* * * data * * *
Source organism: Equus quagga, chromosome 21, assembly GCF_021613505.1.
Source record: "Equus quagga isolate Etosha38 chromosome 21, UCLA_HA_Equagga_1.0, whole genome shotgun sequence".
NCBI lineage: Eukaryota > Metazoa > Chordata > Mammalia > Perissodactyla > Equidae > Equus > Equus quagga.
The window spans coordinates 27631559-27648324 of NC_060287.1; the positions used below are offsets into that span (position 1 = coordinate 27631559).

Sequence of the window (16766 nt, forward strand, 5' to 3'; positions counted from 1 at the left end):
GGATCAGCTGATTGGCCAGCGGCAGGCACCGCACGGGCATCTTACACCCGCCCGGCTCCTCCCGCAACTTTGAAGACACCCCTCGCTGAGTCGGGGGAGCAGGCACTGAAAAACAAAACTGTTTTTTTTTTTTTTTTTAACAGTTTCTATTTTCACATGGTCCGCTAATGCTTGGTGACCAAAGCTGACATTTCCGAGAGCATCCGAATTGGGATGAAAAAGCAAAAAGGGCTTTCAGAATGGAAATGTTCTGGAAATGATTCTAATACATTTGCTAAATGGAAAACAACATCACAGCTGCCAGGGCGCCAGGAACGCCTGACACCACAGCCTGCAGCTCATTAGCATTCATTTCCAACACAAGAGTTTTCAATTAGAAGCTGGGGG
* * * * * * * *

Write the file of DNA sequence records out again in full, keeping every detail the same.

Source organism: Equus quagga, chromosome 21, assembly GCF_021613505.1.
Source record: "Equus quagga isolate Etosha38 chromosome 21, UCLA_HA_Equagga_1.0, whole genome shotgun sequence".
NCBI lineage: Eukaryota > Metazoa > Chordata > Mammalia > Perissodactyla > Equidae > Equus > Equus quagga.
The window spans coordinates 27631559-27648324 of NC_060287.1; the positions used below are offsets into that span (position 1 = coordinate 27631559).

Sequence of the window (16766 nt, forward strand, 5' to 3'; positions counted from 1 at the left end):
GGATCAGCTGATTGGCCAGCGGCAGGCACCGCACGGGCATCTTACACCCGCCCGGCTCCTCCCGCAACTTTGAAGACACCCCTCGCTGAGTCGGGGGAGCAGGCACTGAAAAACAAAACTGTTTTTTTTTTTTTTTTTAACAGTTTCTATTTTCACATGGTCCGCTAATGCTTGGTGACCAAAGCTGACATTTCCGAGAGCATCCGAATTGGGATGAAAAAGCAAAAAGGGCTTTCAGAATGGAAATGTTCTGGAAATGATTCTAATACATTTGCTAAATGGAAAACAACATCACAGCTGCCAGGGCGCCAGGAACGCCTGACACCACAGCCTGCAGCTCATTAGCATTCATTTCCAACACAAGAGTTTTCAATTAGAAGCTGGGGG